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NEW INITIATIVES IN ILLINOIS AND ARKANSAS 171 detection system for nucleic acids and proteins. Based on this technology, the company has raised $100 million in private and $180 million in public funding.24 Chemistry of Life Processes Institute Chicago’s universities are implementing institutional innovations to break down disciplinary silos and foster start-ups. The Chemistry of Life Processes Institute (CLP) was established at Northwestern University in 2004 with the mission of becoming one of the U.S.’s leading centers of biomedical research. CLP seeks to foster collaborative research in the interface areas between the chemical, physical, engineering, and life sciences.25 CLP recruited leading scientists in synthetic chemistry, proteomics, molecular imaging, materials science, synthetic biology, and other overlapping fields. CLP is characterized by its founding director, Dr. Thomas O’Halloran, as a “common playground for many disciplines” and “an effort to lower the hurdles in getting scientists to work across their chosen disciplines.”26 CLP has encouraged entrepreneurialism in the biomedical sector. One of O’Halloran’s first acts as director was to recruit an entrepreneur-in-residence, Andrew Mazar, as a CLP faculty member to whom members of the CLP community could “go to and say, ‘I’ve got a result, I’ve got a patent; what do I do next?”27 CLP fostered two start-up companies that ended up operating outside of Illinois because they could not raise local venture capital and “the investors they found were in North Carolina and in Madison, Wisconsin, where the companies are now operating.” However, OhmX, founded by CLP professor Thomas Meade, secured funded from an investment team headed by a CLP Board Member and began operations in nearby Evanston, Illinois, developing bioelectronic protein-specific monitoring devices.28 24 Roger Moody, “Industry Perspective on Illinois,” in National Research Council, Building the Illinois Innovation Economy: Summary of a Symposium, op. cit. 25 CLP’s director of operations, Sheila Judge, has a doctorate in biochemistry and works directly with the faculty to assemble team-based science grants and facilitate interconnections between fields such as endocrinology, materials science, and synthetic chemistry. Ibid. 26 CLP’s building occupied in 2009, is designed so that faculty from different disciplines work together on every floor and the environment is designed to make best use of “collisions” between different programs. Thomas O’ Halloran, National Research Council, Building the Illinois Innovation Economy: Summary of a Symposium, op. cit. 27 Mazar had previously served as chief science officer and senior vice president of R&D at Attenuon Laboratories, a biopharmaceutical company in San Diego. Longview News Journal, “Health Center Receives Almost $7.8 Million Grant,” October 28, 2005. 28 Ibid.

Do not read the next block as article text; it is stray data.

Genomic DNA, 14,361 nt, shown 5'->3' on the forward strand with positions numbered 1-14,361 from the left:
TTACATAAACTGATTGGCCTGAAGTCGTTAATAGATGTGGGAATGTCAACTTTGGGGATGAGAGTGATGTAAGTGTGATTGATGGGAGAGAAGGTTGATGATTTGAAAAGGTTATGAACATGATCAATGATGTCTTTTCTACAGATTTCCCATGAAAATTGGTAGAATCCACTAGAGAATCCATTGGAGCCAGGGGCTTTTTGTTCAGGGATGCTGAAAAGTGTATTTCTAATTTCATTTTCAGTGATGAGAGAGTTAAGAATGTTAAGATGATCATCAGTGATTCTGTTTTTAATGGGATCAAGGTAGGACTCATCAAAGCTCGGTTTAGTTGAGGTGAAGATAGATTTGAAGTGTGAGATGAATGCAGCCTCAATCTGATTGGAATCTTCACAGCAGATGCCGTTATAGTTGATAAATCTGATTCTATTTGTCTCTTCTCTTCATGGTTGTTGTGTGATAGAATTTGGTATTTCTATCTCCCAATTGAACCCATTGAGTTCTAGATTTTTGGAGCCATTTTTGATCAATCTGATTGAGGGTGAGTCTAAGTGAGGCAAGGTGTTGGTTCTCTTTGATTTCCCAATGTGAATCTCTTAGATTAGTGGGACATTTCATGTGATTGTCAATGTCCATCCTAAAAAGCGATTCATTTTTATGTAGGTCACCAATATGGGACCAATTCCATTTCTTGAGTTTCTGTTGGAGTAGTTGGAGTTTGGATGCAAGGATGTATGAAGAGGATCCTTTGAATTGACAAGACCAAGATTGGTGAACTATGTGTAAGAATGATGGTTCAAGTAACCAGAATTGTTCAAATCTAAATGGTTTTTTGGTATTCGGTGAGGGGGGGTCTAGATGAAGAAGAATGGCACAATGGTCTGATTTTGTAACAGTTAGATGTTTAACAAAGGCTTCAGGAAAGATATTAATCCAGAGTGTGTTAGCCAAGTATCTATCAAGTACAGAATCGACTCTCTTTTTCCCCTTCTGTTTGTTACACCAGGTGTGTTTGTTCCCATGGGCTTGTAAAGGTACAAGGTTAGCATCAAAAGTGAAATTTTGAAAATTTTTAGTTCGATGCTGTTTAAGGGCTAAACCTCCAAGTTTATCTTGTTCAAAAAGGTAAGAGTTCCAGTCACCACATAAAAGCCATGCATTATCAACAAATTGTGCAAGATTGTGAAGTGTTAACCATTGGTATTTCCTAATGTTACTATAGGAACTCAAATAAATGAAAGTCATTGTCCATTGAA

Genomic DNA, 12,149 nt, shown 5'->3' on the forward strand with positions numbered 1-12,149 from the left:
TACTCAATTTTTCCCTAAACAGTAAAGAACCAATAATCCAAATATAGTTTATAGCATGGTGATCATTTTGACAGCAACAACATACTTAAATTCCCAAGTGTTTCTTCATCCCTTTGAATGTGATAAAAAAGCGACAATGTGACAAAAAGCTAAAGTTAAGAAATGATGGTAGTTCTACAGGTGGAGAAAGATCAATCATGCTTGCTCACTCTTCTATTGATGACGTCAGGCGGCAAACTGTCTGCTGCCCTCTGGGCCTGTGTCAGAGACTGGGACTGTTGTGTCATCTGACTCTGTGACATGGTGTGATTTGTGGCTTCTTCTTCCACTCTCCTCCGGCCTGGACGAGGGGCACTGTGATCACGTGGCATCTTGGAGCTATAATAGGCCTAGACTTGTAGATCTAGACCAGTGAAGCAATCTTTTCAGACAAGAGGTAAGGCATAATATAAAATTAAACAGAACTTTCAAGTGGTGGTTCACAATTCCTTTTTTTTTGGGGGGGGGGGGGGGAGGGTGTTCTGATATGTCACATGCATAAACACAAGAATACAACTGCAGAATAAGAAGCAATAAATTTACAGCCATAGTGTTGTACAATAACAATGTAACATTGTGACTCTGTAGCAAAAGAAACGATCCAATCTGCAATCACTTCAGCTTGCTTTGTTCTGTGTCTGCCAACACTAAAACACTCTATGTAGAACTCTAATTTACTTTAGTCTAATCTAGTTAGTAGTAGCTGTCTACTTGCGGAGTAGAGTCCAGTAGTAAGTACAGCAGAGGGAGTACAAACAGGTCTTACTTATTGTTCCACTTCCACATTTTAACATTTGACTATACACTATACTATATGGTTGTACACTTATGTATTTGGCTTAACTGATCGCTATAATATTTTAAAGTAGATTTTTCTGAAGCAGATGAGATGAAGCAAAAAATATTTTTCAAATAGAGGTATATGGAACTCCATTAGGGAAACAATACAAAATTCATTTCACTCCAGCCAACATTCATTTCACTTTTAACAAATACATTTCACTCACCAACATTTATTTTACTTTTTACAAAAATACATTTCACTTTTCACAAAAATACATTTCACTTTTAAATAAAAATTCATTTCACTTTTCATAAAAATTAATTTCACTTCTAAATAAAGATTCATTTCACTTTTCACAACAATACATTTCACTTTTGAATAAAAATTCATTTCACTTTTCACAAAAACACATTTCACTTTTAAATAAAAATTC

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172 BEST PRACTICES IN STATE AND REGIONAL INNOVATION INITIATIVES Educational Programs to Foster Entrepreneurialism A number of educational programs have been implemented in Illinois to foster entrepreneurialism in a local culture, which is frequently said to inhibit start-ups. Caralynn Nowinski, Associate Vice President for Innovation and economic Development at the University of Illinois, summarized a number of these initiatives at the symposium convened for this project in Chicago in 2012.  Innovation Living Learning Community (Innovation LLC). Innovation LLC is a dormitory with 130 students from different fields of study who are interested in becoming entrepreneurs. The dorm features a garage where they can work on prototyping (including a 3-D printer), programs to foster interaction and mentorship, and a curriculum centered on idea development.  Business Plan Competitions. The University of Illinois introduces students with business skills to those with engineering/science competencies and encourages them to find commercial applications. One of these programs, Tech Ventures, partners business school students with the University tech transfer office to create a business plan and identify a commercial application. Some of these projects have resulted in successful start-ups, such as OrthoAccel Technologies, which secured funding and in 2011, won FDA clearance for a medical device to accelerate the orthodontic process.  IP Coffee Breaks. In this program, faculty and grad students discuss IP protection, disclosures, and getting assistance forming a company.  Proof of Concept. These programs, at the Chicago and Urbana campuses, provide up to $75,000 to faculty entrepreneur teams and helps companies prepare SBIR applications. DEVELOPING ARKANSAS’ WORKFORCE AND WIND POWER Arkansas is a small state that has grappled with economic forces largely beyond its control for over half a century. After World War II, when automation of agriculture eliminated many farm jobs, the state government managed to attract manufacturing firms from other states on the basis of its low costs, low taxes and favorable business climate, factors that still work in its favor today.29 Many of these industries began moving offshore in the 1970s, and the state has 29 In 1955, Arkansas’ state legislature established the Arkansas Industrial Development Commission (AIDC) with a mandate to promote industrial development, and under its first Chairman, Winthrop Rockefeller, began to recruit out-of-state businesses. The result was an influx of manufacturers and the addition of 51,000 jobs between 1955 and 1960. Watt Gregory, “Evolution of Innovation in Arkansas,” in National Research Council, Building the Arkansas Innovation Economy: Summary of a Symposium, op. cit.